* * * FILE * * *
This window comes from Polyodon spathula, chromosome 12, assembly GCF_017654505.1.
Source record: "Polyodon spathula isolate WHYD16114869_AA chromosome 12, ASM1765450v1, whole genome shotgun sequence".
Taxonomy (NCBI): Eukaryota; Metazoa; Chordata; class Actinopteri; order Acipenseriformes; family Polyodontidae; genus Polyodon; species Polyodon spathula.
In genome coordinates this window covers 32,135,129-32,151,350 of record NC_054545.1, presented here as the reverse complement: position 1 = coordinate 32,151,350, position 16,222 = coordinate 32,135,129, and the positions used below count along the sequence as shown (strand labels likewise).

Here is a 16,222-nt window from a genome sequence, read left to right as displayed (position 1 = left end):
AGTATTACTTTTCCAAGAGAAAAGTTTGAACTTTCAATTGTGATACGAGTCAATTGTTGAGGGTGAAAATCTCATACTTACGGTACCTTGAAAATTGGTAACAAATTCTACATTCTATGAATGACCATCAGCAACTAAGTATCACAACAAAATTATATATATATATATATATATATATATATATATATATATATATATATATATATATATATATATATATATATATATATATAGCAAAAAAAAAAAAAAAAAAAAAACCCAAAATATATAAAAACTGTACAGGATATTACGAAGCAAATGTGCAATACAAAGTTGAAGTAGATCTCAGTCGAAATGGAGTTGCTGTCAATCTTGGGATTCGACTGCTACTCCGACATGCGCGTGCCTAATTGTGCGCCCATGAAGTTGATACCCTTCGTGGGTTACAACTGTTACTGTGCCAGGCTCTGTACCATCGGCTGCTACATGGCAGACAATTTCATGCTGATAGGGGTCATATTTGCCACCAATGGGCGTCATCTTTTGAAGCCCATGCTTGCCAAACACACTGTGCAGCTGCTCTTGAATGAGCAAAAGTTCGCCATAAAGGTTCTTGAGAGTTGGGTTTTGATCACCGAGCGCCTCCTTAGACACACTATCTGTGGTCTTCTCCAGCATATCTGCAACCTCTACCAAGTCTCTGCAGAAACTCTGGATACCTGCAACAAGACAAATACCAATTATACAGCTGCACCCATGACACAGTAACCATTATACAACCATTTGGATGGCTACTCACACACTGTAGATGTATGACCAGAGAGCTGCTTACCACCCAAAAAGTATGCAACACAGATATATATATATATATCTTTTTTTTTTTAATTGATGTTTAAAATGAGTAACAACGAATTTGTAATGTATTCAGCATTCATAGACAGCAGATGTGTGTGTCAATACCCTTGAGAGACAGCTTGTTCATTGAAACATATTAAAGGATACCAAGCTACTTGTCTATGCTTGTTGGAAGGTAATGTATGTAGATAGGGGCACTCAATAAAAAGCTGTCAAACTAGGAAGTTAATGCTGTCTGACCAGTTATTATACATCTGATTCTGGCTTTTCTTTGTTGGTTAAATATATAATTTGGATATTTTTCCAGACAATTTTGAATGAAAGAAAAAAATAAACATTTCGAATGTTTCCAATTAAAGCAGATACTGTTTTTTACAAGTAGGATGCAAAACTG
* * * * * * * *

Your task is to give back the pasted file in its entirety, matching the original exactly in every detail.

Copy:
This window comes from Polyodon spathula, chromosome 12, assembly GCF_017654505.1.
Source record: "Polyodon spathula isolate WHYD16114869_AA chromosome 12, ASM1765450v1, whole genome shotgun sequence".
Taxonomy (NCBI): Eukaryota; Metazoa; Chordata; class Actinopteri; order Acipenseriformes; family Polyodontidae; genus Polyodon; species Polyodon spathula.
In genome coordinates this window covers 32,135,129-32,151,350 of record NC_054545.1, presented here as the reverse complement: position 1 = coordinate 32,151,350, position 16,222 = coordinate 32,135,129, and the positions used below count along the sequence as shown (strand labels likewise).

Here is a 16,222-nt window from a genome sequence, read left to right as displayed (position 1 = left end):
AGTATTACTTTTCCAAGAGAAAAGTTTGAACTTTCAATTGTGATACGAGTCAATTGTTGAGGGTGAAAATCTCATACTTACGGTACCTTGAAAATTGGTAACAAATTCTACATTCTATGAATGACCATCAGCAACTAAGTATCACAACAAAATTATATATATATATATATATATATATATATATATATATATATATATATATATATATATATATATATATATATATATATATAGCAAAAAAAAAAAAAAAAAAAAAACCCAAAATATATAAAAACTGTACAGGATATTACGAAGCAAATGTGCAATACAAAGTTGAAGTAGATCTCAGTCGAAATGGAGTTGCTGTCAATCTTGGGATTCGACTGCTACTCCGACATGCGCGTGCCTAATTGTGCGCCCATGAAGTTGATACCCTTCGTGGGTTACAACTGTTACTGTGCCAGGCTCTGTACCATCGGCTGCTACATGGCAGACAATTTCATGCTGATAGGGGTCATATTTGCCACCAATGGGCGTCATCTTTTGAAGCCCATGCTTGCCAAACACACTGTGCAGCTGCTCTTGAATGAGCAAAAGTTCGCCATAAAGGTTCTTGAGAGTTGGGTTTTGATCACCGAGCGCCTCCTTAGACACACTATCTGTGGTCTTCTCCAGCATATCTGCAACCTCTACCAAGTCTCTGCAGAAACTCTGGATACCTGCAACAAGACAAATACCAATTATACAGCTGCACCCATGACACAGTAACCATTATACAACCATTTGGATGGCTACTCACACACTGTAGATGTATGACCAGAGAGCTGCTTACCACCCAAAAAGTATGCAACACAGATATATATATATATATCTTTTTTTTTTTAATTGATGTTTAAAATGAGTAACAACGAATTTGTAATGTATTCAGCATTCATAGACAGCAGATGTGTGTGTCAATACCCTTGAGAGACAGCTTGTTCATTGAAACATATTAAAGGATACCAAGCTACTTGTCTATGCTTGTTGGAAGGTAATGTATGTAGATAGGGGCACTCAATAAAAAGCTGTCAAACTAGGAAGTTAATGCTGTCTGACCAGTTATTATACATCTGATTCTGGCTTTTCTTTGTTGGTTAAATATATAATTTGGATATTTTTCCAGACAATTTTGAATGAAAGAAAAAAATAAACATTTCGAATGTTTCCAATTAAAGCAGATACTGTTTTTTACAAGTAGGATGCAAAACTG